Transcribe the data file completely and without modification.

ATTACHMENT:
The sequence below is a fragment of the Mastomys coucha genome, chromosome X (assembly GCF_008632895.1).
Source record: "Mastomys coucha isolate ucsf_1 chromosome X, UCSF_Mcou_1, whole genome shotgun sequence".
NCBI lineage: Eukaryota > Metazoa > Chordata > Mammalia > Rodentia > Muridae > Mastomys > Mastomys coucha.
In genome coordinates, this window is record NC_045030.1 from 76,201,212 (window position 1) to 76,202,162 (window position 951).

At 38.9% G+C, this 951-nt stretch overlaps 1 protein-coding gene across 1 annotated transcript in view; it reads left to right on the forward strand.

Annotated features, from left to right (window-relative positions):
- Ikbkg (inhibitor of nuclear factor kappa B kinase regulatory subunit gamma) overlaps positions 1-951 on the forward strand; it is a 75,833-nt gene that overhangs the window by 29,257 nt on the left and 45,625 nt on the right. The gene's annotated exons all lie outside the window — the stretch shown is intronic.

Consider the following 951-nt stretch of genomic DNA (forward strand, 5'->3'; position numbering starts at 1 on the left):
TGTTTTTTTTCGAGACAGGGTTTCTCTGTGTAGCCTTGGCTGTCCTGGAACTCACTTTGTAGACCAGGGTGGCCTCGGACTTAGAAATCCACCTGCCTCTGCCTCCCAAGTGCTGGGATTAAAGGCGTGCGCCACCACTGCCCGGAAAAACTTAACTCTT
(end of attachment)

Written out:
The sequence below is a fragment of the Mastomys coucha genome, chromosome X (assembly GCF_008632895.1).
Source record: "Mastomys coucha isolate ucsf_1 chromosome X, UCSF_Mcou_1, whole genome shotgun sequence".
NCBI lineage: Eukaryota > Metazoa > Chordata > Mammalia > Rodentia > Muridae > Mastomys > Mastomys coucha.
In genome coordinates, this window is record NC_045030.1 from 76,201,212 (window position 1) to 76,202,162 (window position 951).

At 38.9% G+C, this 951-nt stretch overlaps 1 protein-coding gene across 1 annotated transcript in view; it reads left to right on the forward strand.

Annotated features, from left to right (window-relative positions):
- Ikbkg (inhibitor of nuclear factor kappa B kinase regulatory subunit gamma) overlaps positions 1-951 on the forward strand; it is a 75,833-nt gene that overhangs the window by 29,257 nt on the left and 45,625 nt on the right. The gene's annotated exons all lie outside the window — the stretch shown is intronic.

Consider the following 951-nt stretch of genomic DNA (forward strand, 5'->3'; position numbering starts at 1 on the left):
TGTTTTTTTTCGAGACAGGGTTTCTCTGTGTAGCCTTGGCTGTCCTGGAACTCACTTTGTAGACCAGGGTGGCCTCGGACTTAGAAATCCACCTGCCTCTGCCTCCCAAGTGCTGGGATTAAAGGCGTGCGCCACCACTGCCCGGAAAAACTTAACTCTT